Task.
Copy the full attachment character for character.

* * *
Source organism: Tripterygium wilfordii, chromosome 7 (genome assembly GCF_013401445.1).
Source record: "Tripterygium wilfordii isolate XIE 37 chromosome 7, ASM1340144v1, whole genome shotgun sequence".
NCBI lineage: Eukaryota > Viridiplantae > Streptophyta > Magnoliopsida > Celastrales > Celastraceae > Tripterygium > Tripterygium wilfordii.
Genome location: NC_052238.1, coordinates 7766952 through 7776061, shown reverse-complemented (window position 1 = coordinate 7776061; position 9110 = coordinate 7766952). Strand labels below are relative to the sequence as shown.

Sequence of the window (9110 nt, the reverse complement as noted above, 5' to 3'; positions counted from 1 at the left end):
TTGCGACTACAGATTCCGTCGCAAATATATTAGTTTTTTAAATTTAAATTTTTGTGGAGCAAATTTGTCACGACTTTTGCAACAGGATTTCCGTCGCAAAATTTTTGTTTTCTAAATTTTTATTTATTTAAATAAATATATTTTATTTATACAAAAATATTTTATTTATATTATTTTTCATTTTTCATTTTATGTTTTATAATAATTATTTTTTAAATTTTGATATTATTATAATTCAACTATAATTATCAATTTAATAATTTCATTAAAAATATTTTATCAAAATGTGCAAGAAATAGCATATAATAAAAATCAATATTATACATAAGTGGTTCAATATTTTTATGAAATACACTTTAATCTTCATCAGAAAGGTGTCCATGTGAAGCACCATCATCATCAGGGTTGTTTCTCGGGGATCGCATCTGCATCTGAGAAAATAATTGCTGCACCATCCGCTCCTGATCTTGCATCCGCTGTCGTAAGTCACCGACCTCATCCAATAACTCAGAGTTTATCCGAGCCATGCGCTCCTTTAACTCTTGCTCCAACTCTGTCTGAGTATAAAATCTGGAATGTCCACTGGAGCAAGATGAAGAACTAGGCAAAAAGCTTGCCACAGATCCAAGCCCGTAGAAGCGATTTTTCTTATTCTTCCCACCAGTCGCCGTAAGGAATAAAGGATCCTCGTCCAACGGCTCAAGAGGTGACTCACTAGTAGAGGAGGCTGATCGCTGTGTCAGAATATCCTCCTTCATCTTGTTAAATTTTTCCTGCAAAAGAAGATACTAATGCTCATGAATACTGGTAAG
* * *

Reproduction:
Source organism: Tripterygium wilfordii, chromosome 7 (genome assembly GCF_013401445.1).
Source record: "Tripterygium wilfordii isolate XIE 37 chromosome 7, ASM1340144v1, whole genome shotgun sequence".
NCBI lineage: Eukaryota > Viridiplantae > Streptophyta > Magnoliopsida > Celastrales > Celastraceae > Tripterygium > Tripterygium wilfordii.
Genome location: NC_052238.1, coordinates 7766952 through 7776061, shown reverse-complemented (window position 1 = coordinate 7776061; position 9110 = coordinate 7766952). Strand labels below are relative to the sequence as shown.

Sequence of the window (9110 nt, the reverse complement as noted above, 5' to 3'; positions counted from 1 at the left end):
TTGCGACTACAGATTCCGTCGCAAATATATTAGTTTTTTAAATTTAAATTTTTGTGGAGCAAATTTGTCACGACTTTTGCAACAGGATTTCCGTCGCAAAATTTTTGTTTTCTAAATTTTTATTTATTTAAATAAATATATTTTATTTATACAAAAATATTTTATTTATATTATTTTTCATTTTTCATTTTATGTTTTATAATAATTATTTTTTAAATTTTGATATTATTATAATTCAACTATAATTATCAATTTAATAATTTCATTAAAAATATTTTATCAAAATGTGCAAGAAATAGCATATAATAAAAATCAATATTATACATAAGTGGTTCAATATTTTTATGAAATACACTTTAATCTTCATCAGAAAGGTGTCCATGTGAAGCACCATCATCATCAGGGTTGTTTCTCGGGGATCGCATCTGCATCTGAGAAAATAATTGCTGCACCATCCGCTCCTGATCTTGCATCCGCTGTCGTAAGTCACCGACCTCATCCAATAACTCAGAGTTTATCCGAGCCATGCGCTCCTTTAACTCTTGCTCCAACTCTGTCTGAGTATAAAATCTGGAATGTCCACTGGAGCAAGATGAAGAACTAGGCAAAAAGCTTGCCACAGATCCAAGCCCGTAGAAGCGATTTTTCTTATTCTTCCCACCAGTCGCCGTAAGGAATAAAGGATCCTCGTCCAACGGCTCAAGAGGTGACTCACTAGTAGAGGAGGCTGATCGCTGTGTCAGAATATCCTCCTTCATCTTGTTAAATTTTTCCTGCAAAAGAAGATACTAATGCTCATGAATACTGGTAAG